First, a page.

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Injection of an improperly stored proprotein convertase subtilisin/kexin type 9 monoclonal antibody in a patient with secondary dyslipidemia from nephrotic syndrome: a case report



Elevated plasma cholesterol and/or plasma triglyceride levels in nephrotic syndrome patients are the result of impaired lipoprotein clearance and a compensatory increase in hepatic lipoprotein synthesis. Plasma proprotein convertase subtilisin/kexin type 9 levels directly correlate to the amount of proteinuria in nephrotic syndrome patients. Proprotein convertase subtilisin/kexin type 9 monoclonal antibody has been used to treat dyslipidemia in some refractory nephrotic syndrome cases. As a therapeutic protein, proprotein convertase subtilisin/kexin type 9 monoclonal antibody simply deteriorates if stored in inappropriate temperatures or conditions.

Case presentation

In this article, we present the case of a 16-year-old Thai female with severe combined dyslipidemia secondary to refractory nephrotic syndrome. She received proprotein convertase subtilisin/kexin type 9 monoclonal antibody (alirocumab) treatment. However, the drugs were mistakenly frozen in a freezer for up to 17 hours before being stored at 4 °C. After using two frozen devices, serum total cholesterol, free proprotein convertase subtilisin/kexin type 9, and lipoprotein(a) significantly decreased. Nonetheless, the patient developed a skin rash 2 weeks after the second injection and the lesion spontaneously resolved without any treatment approximately 1 month later.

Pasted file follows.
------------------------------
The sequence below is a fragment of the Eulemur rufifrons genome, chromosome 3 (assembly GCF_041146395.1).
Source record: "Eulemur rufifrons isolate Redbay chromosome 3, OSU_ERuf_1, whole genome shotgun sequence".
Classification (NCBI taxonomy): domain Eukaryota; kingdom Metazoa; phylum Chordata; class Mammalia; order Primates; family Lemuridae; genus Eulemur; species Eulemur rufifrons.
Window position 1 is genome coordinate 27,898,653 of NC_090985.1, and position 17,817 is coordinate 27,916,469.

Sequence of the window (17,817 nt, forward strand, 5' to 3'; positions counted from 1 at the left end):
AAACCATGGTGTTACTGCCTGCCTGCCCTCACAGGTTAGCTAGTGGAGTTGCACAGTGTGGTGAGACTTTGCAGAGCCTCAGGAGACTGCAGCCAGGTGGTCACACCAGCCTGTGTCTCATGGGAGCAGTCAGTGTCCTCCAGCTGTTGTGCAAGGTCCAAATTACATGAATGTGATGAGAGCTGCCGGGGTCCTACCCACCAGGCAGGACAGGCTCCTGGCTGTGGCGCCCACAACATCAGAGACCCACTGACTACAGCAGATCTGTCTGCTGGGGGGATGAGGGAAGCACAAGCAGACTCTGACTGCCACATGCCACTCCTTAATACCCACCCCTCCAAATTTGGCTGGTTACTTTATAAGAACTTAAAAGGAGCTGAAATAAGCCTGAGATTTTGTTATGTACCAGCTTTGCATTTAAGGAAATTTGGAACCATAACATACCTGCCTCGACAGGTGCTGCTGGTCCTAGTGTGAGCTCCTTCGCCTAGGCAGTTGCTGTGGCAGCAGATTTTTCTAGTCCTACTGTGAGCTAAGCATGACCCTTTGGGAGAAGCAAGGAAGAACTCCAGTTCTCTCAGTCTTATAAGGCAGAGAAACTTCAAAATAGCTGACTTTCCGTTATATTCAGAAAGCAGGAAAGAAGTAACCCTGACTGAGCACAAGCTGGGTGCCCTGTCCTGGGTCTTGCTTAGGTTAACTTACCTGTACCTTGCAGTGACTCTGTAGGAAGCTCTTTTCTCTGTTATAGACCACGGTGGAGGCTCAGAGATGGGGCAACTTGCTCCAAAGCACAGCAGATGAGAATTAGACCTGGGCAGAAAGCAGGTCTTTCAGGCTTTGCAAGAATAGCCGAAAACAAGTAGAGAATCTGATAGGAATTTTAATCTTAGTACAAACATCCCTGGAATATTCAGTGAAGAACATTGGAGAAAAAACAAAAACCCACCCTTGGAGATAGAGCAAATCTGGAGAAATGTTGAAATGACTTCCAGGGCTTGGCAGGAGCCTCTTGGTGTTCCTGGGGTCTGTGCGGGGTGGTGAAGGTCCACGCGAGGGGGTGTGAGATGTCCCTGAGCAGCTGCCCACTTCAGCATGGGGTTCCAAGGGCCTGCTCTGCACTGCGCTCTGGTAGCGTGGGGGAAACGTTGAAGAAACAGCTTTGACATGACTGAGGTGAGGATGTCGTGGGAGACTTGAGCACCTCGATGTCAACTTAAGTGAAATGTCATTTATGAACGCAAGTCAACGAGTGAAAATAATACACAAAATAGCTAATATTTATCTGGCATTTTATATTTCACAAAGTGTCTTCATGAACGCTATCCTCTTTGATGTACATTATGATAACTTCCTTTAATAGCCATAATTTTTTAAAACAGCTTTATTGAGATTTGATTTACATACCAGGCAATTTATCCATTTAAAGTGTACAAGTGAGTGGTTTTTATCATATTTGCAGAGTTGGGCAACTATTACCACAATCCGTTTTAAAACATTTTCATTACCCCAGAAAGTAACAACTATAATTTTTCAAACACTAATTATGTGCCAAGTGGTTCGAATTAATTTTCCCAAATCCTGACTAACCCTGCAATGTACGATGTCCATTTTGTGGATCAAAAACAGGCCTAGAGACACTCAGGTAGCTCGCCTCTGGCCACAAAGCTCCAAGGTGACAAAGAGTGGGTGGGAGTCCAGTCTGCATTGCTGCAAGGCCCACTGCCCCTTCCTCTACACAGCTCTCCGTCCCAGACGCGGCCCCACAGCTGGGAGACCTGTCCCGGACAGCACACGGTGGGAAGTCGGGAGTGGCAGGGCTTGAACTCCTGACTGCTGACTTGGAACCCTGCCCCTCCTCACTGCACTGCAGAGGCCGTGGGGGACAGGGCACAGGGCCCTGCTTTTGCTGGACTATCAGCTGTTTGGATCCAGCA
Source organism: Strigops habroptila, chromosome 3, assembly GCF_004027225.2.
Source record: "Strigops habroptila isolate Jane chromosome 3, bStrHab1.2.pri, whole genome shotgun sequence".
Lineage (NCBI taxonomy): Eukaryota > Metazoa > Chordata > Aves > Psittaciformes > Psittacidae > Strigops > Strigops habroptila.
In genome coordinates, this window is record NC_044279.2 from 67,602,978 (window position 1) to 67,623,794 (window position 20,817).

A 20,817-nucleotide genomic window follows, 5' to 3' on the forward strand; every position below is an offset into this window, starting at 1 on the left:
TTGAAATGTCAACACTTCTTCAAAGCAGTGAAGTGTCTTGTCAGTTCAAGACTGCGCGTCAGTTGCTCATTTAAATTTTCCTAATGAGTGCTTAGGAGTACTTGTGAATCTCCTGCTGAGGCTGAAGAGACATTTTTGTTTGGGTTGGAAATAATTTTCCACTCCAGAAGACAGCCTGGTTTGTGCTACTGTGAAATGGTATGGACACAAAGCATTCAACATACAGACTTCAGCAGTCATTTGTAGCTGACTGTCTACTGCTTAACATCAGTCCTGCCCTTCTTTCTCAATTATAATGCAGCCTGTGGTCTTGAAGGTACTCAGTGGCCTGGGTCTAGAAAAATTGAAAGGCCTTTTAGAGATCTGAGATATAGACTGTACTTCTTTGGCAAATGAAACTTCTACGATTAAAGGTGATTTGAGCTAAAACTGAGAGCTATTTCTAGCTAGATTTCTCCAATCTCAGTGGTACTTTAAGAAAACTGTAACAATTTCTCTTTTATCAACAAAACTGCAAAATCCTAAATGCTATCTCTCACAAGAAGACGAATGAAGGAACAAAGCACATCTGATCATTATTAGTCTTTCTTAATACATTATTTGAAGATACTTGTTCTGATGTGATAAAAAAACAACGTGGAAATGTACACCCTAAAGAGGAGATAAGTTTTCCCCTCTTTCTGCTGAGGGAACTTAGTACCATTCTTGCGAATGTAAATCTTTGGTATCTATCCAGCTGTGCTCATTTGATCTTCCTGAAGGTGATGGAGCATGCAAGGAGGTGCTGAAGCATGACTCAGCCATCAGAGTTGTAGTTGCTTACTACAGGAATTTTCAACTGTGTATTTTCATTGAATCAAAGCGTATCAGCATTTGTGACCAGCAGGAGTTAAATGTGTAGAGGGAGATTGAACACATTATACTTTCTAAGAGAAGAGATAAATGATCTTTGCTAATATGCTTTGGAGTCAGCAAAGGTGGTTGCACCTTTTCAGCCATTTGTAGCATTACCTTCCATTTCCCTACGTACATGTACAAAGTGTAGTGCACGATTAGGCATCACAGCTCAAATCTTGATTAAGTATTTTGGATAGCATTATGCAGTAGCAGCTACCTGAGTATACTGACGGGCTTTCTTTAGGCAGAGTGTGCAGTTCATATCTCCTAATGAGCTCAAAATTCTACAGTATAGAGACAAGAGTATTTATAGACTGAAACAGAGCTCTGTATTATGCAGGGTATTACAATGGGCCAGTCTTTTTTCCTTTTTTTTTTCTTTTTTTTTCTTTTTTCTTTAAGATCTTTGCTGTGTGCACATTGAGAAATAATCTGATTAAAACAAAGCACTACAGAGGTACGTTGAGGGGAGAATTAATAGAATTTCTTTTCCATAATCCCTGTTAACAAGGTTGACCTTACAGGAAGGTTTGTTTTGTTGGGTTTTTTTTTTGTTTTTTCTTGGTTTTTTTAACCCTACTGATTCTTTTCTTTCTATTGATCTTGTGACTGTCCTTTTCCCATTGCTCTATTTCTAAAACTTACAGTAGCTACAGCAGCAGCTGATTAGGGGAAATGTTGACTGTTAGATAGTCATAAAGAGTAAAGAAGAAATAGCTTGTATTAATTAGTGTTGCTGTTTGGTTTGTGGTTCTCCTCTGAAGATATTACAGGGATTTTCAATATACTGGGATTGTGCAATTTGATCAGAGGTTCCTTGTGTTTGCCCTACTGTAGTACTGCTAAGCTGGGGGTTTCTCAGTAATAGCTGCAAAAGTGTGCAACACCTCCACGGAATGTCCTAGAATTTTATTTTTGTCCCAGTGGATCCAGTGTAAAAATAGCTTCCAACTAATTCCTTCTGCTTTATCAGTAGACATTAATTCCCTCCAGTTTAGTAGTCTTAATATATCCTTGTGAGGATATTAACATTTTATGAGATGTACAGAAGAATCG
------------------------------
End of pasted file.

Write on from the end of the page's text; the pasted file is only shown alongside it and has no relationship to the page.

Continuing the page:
The effectiveness of proprotein convertase subtilisin/kexin type 9 monoclonal antibody seems to be stable after being stored under freeze–thaw conditions. However, improperly stored drugs should be discarded to avoid any potential undesirable side effects.

Peer Review reports


Nephrotic syndrome (NS) is one of the most common causes of secondary hyperlipidemia in children and adults. In the plasma of NS patients, lipoproteins are elevated, including intermediate-density lipoprotein (IDL), very low-density lipoprotein (VLDL), and low-density lipoprotein (LDL). NS patients have downregulation of hepatic lipase and lipoprotein lipase activities, and have high plasma proprotein convertase subtilisin/kexin type 9 (PCSK9) levels. PCSK9 breaks down the LDL receptor, and thus reduces LDL clearance and elevates plasma LDL-cholesterol (LDL-C) levels [1]. As a result, patients with refractory NS exposed to long durations of high plasma LDL-C are more likely to develop atherosclerosis, associated with cardiovascular complications, progressive kidney disease, and premature death. Currently, there is no specific recommendation for management of dyslipidemia in patients with refractory NS. However, a substantial percentage of patients achieve plasma lipid goals using a variety of therapies, including control of diet, use of statins, fibrates, bile acid sequestrants, nicotinic acid, ezetimibe, and LDL-apheresis, in addition to management of NS.